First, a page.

After nearly a week of searching for the victims of AirAsia Flight 8501, rescue teams battling monsoon rains have more than tripled the number of bodies pulled from the Java Sea, some still strapped to their seats.
Of the 30 bodies recovered so far, 21 were found today, many of them by a US Navy ship, according to officials.
The Airbus A320 carrying 162 passengers and crew went down on Sunday, halfway into a flight from Surabaya, Indonesia’s second-largest city, to Singapore.
Minutes before losing contact, the pilot told air traffic control he was approaching threatening clouds, but was denied permission to climb to a higher altitude because of heavy air traffic.
It remains unclear what caused the plane to plunge into the sea. The accident was AirAsia’s first since it began operations in 2001, becoming one of the region’s most popular low-cost carriers.
In addition to looking for victims, Search and Rescue Agency chief Henry Bambang Soelistyo said ships from Indonesia, Malaysia, Singapore and the US are scouring the ocean floor as they try to pinpoint wreckage and the all-important black boxes.
The data recorder contains crucial information like engine temperature and vertical and horizontal speed. The voice recorder saves conversations between pilots and other sounds coming from the cockpit.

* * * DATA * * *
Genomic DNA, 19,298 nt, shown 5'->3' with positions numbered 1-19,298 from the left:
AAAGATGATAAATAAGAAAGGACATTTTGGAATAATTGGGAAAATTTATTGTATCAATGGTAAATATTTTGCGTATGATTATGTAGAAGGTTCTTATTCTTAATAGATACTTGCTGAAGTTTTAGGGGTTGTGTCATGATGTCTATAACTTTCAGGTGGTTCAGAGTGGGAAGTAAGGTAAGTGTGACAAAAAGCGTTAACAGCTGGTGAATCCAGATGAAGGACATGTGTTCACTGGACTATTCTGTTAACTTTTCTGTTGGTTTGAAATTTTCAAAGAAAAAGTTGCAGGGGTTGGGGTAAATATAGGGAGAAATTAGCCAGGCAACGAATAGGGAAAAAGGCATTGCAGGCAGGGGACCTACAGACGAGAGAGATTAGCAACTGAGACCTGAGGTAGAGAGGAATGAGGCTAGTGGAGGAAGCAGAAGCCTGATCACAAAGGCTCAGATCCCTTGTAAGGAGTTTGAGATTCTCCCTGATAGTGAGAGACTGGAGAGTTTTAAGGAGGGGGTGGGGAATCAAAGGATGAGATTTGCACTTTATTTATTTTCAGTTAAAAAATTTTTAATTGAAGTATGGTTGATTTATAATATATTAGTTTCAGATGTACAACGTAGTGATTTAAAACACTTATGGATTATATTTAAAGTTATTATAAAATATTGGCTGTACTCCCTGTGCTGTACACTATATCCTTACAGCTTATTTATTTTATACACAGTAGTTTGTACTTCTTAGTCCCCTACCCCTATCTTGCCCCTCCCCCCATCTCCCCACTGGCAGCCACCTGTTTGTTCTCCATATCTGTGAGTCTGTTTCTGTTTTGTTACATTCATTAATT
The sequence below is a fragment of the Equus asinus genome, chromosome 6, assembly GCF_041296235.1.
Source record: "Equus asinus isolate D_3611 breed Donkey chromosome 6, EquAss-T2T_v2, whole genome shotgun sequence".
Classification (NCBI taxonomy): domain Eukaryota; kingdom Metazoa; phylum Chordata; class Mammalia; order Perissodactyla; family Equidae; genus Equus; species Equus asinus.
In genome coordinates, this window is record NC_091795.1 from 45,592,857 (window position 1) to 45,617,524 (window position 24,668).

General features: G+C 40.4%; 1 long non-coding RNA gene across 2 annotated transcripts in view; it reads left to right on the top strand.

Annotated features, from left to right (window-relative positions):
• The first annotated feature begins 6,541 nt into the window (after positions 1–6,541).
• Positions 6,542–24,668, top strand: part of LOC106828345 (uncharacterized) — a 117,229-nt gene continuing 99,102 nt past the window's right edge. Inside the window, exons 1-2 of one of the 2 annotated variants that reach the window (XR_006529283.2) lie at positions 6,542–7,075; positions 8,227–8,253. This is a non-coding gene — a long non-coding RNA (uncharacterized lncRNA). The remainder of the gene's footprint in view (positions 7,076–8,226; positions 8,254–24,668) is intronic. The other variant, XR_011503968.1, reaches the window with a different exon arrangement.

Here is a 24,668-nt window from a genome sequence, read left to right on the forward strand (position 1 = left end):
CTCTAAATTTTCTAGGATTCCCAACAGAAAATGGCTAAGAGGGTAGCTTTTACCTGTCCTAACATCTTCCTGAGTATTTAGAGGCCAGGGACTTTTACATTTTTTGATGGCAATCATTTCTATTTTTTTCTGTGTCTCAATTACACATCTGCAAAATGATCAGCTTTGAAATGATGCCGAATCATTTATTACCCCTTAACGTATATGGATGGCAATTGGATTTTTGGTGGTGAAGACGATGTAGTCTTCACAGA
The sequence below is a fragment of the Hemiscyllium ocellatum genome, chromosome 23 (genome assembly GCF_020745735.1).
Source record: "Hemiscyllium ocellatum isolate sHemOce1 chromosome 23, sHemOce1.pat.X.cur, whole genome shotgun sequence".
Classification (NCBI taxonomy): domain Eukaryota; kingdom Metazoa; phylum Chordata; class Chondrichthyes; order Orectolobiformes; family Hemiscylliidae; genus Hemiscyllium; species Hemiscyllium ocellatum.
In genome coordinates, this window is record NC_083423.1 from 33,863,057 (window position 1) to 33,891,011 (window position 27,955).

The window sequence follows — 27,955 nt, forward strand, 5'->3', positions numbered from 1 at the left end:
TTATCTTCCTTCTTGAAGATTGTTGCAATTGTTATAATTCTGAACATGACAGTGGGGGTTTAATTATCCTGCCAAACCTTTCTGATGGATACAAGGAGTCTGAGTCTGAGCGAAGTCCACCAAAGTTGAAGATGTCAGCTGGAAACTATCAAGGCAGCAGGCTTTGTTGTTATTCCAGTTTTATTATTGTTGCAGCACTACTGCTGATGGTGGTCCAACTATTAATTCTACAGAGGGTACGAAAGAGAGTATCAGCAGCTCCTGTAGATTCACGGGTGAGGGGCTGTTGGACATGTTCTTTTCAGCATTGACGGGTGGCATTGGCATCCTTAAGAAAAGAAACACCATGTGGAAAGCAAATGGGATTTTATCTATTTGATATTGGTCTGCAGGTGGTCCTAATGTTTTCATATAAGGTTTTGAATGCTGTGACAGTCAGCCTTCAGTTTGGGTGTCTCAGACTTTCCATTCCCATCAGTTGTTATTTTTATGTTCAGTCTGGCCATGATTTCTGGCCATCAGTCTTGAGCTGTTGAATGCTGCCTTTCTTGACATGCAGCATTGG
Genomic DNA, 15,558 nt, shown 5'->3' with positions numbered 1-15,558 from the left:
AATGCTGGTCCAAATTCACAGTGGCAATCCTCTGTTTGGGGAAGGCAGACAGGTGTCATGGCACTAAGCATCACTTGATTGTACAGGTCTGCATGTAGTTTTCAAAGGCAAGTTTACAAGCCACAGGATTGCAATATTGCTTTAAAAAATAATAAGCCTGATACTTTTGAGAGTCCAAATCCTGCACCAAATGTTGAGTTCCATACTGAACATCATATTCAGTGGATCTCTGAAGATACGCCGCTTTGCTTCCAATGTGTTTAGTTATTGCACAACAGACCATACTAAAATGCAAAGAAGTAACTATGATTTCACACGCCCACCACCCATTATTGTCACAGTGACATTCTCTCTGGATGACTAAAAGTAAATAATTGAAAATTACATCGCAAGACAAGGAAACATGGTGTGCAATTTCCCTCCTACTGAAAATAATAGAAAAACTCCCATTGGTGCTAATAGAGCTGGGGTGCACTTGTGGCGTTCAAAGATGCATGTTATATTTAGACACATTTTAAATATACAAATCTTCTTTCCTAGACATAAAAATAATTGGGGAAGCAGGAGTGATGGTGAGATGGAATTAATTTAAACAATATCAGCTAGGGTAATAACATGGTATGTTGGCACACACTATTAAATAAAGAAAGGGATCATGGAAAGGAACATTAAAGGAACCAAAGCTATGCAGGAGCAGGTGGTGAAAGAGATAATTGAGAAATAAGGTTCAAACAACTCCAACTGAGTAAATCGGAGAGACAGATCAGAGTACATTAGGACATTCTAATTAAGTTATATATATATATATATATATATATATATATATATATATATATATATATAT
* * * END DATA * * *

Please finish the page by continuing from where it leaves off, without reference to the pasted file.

Toos Saniotoso, an Indonesian air safety investigator, said investigators “are looking at every aspect” as they try to determine why the plane crashed.
“From the operational side, the human factor, the technical side, the ATC (air traffic control) – everything is valuable to us.”
Bad weather, which has hindered the search for the past several days, remained a worry.
A drizzle and light clouds covered the area this morning, and rain, strong winds and high waves up to 13ft were forecast until Sunday. Strong sea currents have also kept debris moving.
That has severely slowed recovery efforts as bodies drift further away.
Colonel Yayan Sofiyan, commander of the warship Bung Tomo, told MetroTV his vessel pulled seven bodies from the choppy waters today, five still fastened in their seats.
Mr Soelistyo, who was only able to confirm two victims in their seats, said a total of 30 bodies had been recovered. More than a third have been pulled out by a US Navy ship, the USS Sampson. Mr Soelistyo pledged to recover bodies of “our brothers and sisters ... whatever conditions we face”.
Four crash victims have been identified and returned to their families, including a flight attendant and a 12-year-old boy.
Some investigators are reported to believe that the plane may have gone into an aerodynamic stall as the pilot climbed steeply to avoid a storm.
Officials have said the plane was travelling at 32,000ft when it requested to climb to 38,000ft to avoid bad weather.
When air traffic controllers consented to allow it to climb to 34,000ft a few minutes later, they got no reply.
A source quoted by Reuters said that radar data appeared to show that the aircraft’s “unbelievably” steep climb may have been beyond the Airbus A320’s limits.